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Vision Res. 2017 Sep;138:86-96. doi: 10.1016/j.visres.2017.07.008. Epub 2017 Aug 5.

Tuned by experience: How orientation probability modulates early perceptual processing.

Author information

1
Department of Psychology, University of Waterloo, 200 University Avenue West, Waterloo, ON N2L3G1, Canada.
2
Department of Psychology, University of Waterloo, 200 University Avenue West, Waterloo, ON N2L3G1, Canada; Department of Neuroscience, University of Pennsylvania, Philadelphia, PA 19104, USA.
3
Department of Psychology, University of Waterloo, 200 University Avenue West, Waterloo, ON N2L3G1, Canada; Centre for Theoretical Neuroscience, University of Waterloo, 200 University Avenue West, Waterloo, ON N2L3G1, Canada. Electronic address: britt.anderson@uwaterloo.ca.

Abstract

Probable stimuli are more often and more quickly detected. While stimulus probability is known to affect decision-making, it can also be explained as a perceptual phenomenon. Using spatial gratings, we have previously shown that probable orientations are also more precisely estimated, even while participants remained naive to the manipulation. We conducted an electrophysiological study to investigate the effect that probability has on perception and visual-evoked potentials. In line with previous studies on oddballs and stimulus prevalence, low-probability orientations were associated with a greater late positive 'P300' component which might be related to either surprise or decision-making. However, the early 'C1' component, thought to reflect V1 processing, was dampened for high-probability orientations while later P1 and N1 components were unaffected. Exploratory analyses revealed a participant-level correlation between C1 and P300 amplitudes, suggesting a link between perceptual processing and decision-making. We discuss how these probability effects could be indicative of sharpening of neurons preferring the probable orientations, due either to perceptual learning, or to feature-based attention.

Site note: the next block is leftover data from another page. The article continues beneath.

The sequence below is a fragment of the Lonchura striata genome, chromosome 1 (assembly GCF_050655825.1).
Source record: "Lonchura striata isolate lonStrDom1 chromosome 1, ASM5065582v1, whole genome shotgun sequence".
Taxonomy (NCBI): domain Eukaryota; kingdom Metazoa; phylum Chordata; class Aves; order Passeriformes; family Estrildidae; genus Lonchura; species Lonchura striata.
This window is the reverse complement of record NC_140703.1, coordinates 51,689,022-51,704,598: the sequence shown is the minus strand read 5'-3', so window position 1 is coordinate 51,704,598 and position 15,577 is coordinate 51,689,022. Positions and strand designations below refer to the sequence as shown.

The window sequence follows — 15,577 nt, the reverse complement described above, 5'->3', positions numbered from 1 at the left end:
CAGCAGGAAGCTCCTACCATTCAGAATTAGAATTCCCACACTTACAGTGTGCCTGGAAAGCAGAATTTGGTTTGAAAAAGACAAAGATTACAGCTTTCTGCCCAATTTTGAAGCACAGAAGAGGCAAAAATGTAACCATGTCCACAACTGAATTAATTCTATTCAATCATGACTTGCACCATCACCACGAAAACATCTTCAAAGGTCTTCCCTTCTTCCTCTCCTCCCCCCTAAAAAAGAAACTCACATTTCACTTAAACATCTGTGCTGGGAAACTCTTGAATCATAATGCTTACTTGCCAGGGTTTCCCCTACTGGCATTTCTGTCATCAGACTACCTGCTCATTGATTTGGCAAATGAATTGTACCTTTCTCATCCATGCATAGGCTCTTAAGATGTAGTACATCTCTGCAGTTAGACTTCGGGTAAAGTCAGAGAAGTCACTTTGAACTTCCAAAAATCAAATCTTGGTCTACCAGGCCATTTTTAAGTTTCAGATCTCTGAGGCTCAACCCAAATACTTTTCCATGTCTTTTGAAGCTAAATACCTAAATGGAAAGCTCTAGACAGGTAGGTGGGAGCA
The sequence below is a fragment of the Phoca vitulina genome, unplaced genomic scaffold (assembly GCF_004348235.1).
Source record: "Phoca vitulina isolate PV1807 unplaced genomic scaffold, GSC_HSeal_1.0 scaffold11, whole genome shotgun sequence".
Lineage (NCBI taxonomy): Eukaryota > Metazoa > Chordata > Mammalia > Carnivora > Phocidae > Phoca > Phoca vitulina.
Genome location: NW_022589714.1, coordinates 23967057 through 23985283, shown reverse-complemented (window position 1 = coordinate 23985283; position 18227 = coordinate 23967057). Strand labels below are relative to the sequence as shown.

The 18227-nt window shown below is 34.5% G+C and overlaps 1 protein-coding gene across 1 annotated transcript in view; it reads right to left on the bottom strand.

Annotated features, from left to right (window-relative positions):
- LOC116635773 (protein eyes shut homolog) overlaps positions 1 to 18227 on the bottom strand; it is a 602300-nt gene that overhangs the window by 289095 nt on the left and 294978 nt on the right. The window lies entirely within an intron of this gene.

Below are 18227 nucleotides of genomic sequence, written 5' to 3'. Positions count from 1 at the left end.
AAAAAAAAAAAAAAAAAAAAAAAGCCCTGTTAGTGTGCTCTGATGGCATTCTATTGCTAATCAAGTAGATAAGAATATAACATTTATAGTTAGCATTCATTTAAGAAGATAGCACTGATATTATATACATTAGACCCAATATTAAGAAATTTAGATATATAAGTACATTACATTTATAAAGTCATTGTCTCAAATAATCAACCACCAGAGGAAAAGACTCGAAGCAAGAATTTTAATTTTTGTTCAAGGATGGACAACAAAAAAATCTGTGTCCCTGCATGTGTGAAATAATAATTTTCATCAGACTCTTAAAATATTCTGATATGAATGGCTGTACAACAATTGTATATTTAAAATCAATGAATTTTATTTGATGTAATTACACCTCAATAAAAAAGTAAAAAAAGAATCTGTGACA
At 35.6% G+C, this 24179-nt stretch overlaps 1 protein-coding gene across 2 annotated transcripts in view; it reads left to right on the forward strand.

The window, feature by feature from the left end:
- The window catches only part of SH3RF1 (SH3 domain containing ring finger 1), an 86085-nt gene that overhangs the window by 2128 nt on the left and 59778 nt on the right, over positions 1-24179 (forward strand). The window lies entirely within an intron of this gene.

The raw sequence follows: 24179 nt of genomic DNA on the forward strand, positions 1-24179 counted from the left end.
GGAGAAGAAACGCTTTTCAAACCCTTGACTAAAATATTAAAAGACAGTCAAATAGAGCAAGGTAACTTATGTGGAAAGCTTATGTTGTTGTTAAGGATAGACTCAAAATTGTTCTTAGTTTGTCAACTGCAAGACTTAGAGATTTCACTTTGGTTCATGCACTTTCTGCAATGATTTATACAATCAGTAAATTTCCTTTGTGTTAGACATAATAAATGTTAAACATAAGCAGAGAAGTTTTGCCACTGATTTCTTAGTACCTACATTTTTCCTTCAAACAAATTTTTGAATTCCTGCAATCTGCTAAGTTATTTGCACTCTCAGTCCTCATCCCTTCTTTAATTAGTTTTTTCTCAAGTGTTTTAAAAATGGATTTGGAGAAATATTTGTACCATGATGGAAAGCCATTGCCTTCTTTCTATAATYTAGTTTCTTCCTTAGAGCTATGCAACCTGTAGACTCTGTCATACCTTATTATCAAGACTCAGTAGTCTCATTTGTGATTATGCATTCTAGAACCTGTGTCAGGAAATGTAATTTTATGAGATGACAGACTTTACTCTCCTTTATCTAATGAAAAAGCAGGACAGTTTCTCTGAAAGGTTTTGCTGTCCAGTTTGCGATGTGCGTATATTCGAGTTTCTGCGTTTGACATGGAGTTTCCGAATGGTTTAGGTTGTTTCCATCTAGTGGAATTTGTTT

KEYWORDS:

Attention; C1; EEG; Orientation probability; V1; Visual perception

PMID:
28768151
DOI:
10.1016/j.visres.2017.07.008
[Indexed for MEDLINE]
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